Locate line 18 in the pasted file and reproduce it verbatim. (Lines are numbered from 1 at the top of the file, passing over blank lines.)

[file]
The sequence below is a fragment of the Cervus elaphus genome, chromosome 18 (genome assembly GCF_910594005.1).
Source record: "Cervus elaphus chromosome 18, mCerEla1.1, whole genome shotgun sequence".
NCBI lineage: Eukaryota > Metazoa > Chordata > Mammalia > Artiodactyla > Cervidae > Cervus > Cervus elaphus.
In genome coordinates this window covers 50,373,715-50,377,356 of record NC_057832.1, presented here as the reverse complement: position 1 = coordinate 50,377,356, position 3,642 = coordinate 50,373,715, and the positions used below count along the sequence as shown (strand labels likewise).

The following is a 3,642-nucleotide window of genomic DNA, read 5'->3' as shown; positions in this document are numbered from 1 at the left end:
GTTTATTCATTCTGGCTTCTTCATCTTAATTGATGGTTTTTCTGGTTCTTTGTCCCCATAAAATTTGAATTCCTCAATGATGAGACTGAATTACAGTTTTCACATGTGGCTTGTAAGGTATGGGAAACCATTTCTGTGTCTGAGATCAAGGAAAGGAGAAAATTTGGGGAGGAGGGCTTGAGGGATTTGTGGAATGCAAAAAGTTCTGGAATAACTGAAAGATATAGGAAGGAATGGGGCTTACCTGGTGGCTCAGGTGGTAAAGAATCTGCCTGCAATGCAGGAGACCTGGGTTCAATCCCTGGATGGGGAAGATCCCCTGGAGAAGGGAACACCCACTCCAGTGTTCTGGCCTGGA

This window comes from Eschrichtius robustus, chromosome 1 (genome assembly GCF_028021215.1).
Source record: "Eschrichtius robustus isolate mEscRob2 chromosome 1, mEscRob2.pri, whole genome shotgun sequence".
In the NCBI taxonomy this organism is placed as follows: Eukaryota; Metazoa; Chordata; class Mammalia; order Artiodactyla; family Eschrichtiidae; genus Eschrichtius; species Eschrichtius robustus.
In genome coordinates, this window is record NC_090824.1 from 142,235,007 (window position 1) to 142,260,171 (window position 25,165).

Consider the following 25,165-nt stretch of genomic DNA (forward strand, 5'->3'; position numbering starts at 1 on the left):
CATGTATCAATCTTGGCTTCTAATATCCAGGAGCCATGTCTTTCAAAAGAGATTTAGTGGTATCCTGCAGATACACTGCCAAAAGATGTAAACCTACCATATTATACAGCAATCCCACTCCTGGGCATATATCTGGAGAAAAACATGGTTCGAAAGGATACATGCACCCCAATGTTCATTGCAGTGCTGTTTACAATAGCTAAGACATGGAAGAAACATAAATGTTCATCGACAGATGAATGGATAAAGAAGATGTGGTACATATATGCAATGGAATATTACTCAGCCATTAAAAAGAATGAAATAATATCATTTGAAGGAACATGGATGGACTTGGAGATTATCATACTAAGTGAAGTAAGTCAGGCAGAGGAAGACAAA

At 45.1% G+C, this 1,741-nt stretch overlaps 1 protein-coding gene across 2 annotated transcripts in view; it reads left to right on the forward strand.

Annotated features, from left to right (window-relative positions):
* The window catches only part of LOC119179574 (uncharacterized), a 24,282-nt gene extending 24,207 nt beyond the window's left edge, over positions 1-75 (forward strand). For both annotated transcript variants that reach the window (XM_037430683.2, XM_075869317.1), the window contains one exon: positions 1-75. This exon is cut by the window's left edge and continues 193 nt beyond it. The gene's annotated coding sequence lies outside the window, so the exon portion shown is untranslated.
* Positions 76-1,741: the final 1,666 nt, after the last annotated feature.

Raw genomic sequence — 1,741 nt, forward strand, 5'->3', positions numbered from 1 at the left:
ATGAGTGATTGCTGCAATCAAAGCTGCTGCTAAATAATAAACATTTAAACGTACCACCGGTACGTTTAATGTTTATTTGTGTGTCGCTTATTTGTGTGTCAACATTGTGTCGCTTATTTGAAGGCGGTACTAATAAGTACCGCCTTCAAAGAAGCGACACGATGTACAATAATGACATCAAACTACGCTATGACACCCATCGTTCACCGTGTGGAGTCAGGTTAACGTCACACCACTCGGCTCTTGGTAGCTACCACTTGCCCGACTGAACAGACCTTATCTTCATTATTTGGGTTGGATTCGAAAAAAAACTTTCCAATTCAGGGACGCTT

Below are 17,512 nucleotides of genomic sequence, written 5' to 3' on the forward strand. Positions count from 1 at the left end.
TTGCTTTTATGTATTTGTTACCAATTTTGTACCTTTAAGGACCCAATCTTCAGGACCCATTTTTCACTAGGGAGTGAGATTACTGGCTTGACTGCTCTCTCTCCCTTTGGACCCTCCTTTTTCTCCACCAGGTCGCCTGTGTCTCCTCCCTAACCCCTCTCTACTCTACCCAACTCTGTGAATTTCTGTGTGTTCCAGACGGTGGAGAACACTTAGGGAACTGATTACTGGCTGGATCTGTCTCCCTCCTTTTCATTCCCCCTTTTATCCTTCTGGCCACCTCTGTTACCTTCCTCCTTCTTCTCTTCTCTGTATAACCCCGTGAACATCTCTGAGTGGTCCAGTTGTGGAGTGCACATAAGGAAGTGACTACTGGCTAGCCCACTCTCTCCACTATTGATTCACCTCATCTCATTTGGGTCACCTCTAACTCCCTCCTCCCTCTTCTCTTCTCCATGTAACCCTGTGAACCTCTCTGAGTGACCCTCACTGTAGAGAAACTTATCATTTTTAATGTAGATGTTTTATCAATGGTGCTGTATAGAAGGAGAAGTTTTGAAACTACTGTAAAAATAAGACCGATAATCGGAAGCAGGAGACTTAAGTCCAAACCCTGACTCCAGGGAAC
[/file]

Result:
ATGAGTGATTGCTGCAATCAAAGCTGCTGCTAAATAATAAACATTTAAACGTACCACCGGTACGTTTAATGTTTATTTGTGTGTCGCTTATTTGTGTGTCAACATTGTGTCGCTTATTTGAAGGCGGTACTAATAAGTACCGCCTTCAAAGAAGCGACACGATGTACAATAATGACATCAAACTACGCTATGACACCCATCGTTCACCGTGTGGAGTCAGGTTAACGTCACACCACTCGGCTCTTGGTAGCTACCACTTGCCCGACTGAACAGACCTTATCTTCATTATTTGGGTTGGATTCGAAAAAAAACTTTCCAATTCAGGGACGCTT